Taking Liberties: Sex, Pleasure, Coercion (1748-1928) - 15-17 June 2012
Helen Berry (Newcastle University) on Sex, Marriage and the Castrato
Joseph Bristow (UCLA) on Oscar Wilde's Sexual Practices
Cora Kaplan (Queen Mary, University of London) on Rape, Representation and Slavery
Richard C. Sha (American University) on Romanticism and the Paradoxes of Free Love
From the publication of John Cleland's Fanny Hill (1748) to D.H. Lawrence's Lady Chatterley's Lover (1928), literature has imaginatively exploited the relationship between freedom, coercion and sexual pleasure, constantly pushing at the boundaries of what it is permissible to describe, represent and perform. At the same time, the history of print, film and theatre censorship has been told as a story of progressive unshackling from constraint. In this narrative, these ever-widening freedoms and challenges have been understood as positively beneficial to individuals and to societies. Yet the idea of sexual liberty as an unqualified good has increasingly come under scrutiny, giving way to the realization that freedom from sexual constraint can sometimes mean imprisonment in new and alternate structures of power, frustration and denial. This international, multidisciplinary conference seeks to complicate and enrich our understanding of the relation between sex, pleasure and coercion in a liberal context. It will explore the many ways in which literary and visual texts and performances can be understood to create, reinforce, question and/or dissolve these structures, as well as interrogate the complicity of publishing and the law in their framing and dismantling.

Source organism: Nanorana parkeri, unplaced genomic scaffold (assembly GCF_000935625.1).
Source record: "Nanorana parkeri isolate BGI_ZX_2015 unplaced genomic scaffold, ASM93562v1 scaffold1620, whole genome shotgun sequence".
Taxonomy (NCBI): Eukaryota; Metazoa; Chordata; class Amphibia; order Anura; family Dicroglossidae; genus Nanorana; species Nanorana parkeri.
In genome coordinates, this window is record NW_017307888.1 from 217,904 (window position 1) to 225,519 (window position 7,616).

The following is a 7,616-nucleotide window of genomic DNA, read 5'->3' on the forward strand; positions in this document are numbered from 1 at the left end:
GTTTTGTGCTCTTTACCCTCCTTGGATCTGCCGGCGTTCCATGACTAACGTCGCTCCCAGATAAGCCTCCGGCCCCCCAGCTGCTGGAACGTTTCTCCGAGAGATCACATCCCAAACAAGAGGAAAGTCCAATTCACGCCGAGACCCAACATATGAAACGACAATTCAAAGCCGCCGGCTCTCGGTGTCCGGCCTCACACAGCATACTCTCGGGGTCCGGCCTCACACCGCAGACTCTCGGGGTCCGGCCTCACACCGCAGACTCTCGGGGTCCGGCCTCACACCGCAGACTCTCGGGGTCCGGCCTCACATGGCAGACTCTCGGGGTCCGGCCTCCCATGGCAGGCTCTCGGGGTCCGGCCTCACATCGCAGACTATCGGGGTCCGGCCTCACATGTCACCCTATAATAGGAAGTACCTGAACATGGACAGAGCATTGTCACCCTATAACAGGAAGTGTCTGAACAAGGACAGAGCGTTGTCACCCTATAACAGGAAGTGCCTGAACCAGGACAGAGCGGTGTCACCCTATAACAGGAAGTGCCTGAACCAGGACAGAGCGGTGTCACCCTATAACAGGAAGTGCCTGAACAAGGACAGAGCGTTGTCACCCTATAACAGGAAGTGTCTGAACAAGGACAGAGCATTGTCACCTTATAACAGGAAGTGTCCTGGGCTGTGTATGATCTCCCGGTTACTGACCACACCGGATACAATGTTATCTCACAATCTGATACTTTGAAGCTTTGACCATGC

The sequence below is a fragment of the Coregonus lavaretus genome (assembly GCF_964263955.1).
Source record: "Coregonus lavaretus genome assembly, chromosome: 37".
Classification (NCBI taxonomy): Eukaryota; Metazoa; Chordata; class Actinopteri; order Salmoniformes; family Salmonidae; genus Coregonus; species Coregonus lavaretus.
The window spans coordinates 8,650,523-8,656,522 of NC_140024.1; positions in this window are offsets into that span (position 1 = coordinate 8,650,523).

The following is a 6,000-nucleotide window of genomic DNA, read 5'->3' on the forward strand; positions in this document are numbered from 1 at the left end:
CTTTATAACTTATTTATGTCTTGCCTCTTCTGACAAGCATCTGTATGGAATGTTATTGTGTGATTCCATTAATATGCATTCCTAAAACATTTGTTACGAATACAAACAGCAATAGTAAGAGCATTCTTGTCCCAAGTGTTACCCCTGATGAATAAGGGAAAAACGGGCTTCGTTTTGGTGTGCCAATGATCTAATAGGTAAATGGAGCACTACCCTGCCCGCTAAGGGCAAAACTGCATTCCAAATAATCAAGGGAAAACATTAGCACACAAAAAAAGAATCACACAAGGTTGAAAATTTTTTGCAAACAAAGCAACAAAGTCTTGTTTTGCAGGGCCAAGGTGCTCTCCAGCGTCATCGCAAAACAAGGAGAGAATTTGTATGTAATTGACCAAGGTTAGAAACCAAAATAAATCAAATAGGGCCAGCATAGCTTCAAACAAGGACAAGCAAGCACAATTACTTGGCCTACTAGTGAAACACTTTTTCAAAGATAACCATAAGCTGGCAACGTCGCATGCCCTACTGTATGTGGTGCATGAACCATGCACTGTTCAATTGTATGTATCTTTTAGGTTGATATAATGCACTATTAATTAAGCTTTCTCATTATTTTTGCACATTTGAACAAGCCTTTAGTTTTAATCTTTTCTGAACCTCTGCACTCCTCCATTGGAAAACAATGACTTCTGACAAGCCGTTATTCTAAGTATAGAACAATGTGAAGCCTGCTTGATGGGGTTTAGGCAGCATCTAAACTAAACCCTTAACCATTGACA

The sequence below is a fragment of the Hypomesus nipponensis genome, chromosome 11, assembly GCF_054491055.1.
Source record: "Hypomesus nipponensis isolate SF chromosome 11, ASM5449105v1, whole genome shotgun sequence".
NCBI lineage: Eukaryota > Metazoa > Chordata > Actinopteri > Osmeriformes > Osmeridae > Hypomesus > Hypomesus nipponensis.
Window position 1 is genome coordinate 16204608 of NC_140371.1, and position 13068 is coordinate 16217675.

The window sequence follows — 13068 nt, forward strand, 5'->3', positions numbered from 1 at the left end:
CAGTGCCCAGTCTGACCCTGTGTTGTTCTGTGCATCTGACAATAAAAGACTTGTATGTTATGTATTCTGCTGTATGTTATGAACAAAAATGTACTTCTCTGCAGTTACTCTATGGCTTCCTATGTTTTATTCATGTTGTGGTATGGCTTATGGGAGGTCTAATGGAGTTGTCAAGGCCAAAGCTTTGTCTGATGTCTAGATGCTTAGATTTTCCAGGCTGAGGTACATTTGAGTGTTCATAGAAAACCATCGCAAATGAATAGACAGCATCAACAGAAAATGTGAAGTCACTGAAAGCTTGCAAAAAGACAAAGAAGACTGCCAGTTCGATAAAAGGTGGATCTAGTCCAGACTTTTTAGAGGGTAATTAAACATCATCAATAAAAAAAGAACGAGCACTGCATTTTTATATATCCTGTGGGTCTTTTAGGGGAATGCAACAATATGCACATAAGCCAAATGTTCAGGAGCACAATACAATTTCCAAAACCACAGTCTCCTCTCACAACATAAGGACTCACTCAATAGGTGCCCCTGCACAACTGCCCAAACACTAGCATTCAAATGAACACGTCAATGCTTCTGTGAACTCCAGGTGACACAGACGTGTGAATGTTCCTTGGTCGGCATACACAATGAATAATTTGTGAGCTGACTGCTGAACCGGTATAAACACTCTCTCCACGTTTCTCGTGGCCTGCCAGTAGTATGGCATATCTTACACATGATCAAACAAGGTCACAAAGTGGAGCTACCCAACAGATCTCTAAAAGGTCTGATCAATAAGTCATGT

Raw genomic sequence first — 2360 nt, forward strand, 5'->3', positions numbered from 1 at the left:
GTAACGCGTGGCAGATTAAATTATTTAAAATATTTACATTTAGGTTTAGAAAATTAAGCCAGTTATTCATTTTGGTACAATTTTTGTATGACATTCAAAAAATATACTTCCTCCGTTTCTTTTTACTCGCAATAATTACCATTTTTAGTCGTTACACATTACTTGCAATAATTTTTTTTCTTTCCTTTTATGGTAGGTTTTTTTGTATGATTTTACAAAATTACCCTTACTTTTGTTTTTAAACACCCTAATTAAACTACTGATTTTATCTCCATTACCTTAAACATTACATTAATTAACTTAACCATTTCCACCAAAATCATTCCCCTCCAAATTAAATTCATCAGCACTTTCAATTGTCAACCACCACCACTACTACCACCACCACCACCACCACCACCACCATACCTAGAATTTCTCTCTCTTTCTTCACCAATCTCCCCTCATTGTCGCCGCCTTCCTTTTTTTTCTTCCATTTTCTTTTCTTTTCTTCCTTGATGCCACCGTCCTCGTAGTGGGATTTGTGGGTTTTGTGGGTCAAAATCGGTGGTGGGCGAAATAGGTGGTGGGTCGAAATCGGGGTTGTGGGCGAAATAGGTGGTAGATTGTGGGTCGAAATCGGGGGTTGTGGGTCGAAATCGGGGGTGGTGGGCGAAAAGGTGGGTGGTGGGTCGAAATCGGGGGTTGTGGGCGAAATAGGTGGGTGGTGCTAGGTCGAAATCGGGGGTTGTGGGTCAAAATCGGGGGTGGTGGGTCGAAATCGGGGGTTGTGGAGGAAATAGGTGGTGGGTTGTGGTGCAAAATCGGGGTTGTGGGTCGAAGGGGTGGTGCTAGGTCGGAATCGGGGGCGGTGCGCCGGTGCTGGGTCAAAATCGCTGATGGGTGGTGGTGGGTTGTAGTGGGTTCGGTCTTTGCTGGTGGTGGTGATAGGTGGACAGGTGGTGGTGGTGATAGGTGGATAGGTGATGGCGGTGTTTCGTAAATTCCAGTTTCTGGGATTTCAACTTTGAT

Key conference questions are:
• How are the complex relations between sexual licence, pleasure and coercion understood, represented and negotiated during the long nineteenth century?
• How did censorship and obscenity laws shape the literary/cinematic/theatrical landscape?
• How were sexually controversial texts – from erotica to triple-decker novels, from peep-shows to West-End theatre – produced, circulated, preserved and consumed?
We are interested in literary and visual texts/performances from across the cultural spectrum. We welcome papers from English, Drama, Film & Visual Culture, History, Law, Modern Languages, Sociology and Geography.
Possible topics include:
• Sex, Sexuality and the Law
• Gender and the Law
• Rape/Sexual Violence
• Sex on Stage/Screen
• Sex Manuals/Diaries
• 'Lewd' Behaviour
• The Politics of Pleasure
• Flirtation, Seduction, Exploitation
• Corrupting the Innocent
• 'Dirty' Books
• Advertising Sex/Abortion/Contraception
• Sexual Initiations
• Sadomasochism/Masters and Slaves
• Tyranny and Slavery
The conference is organized at Newcastle University by the Long Nineteenth Century Research Group (School of English), with the support of the Gender Research Group and the Newcastle Institute for the Arts, Social Sciences and Humanities.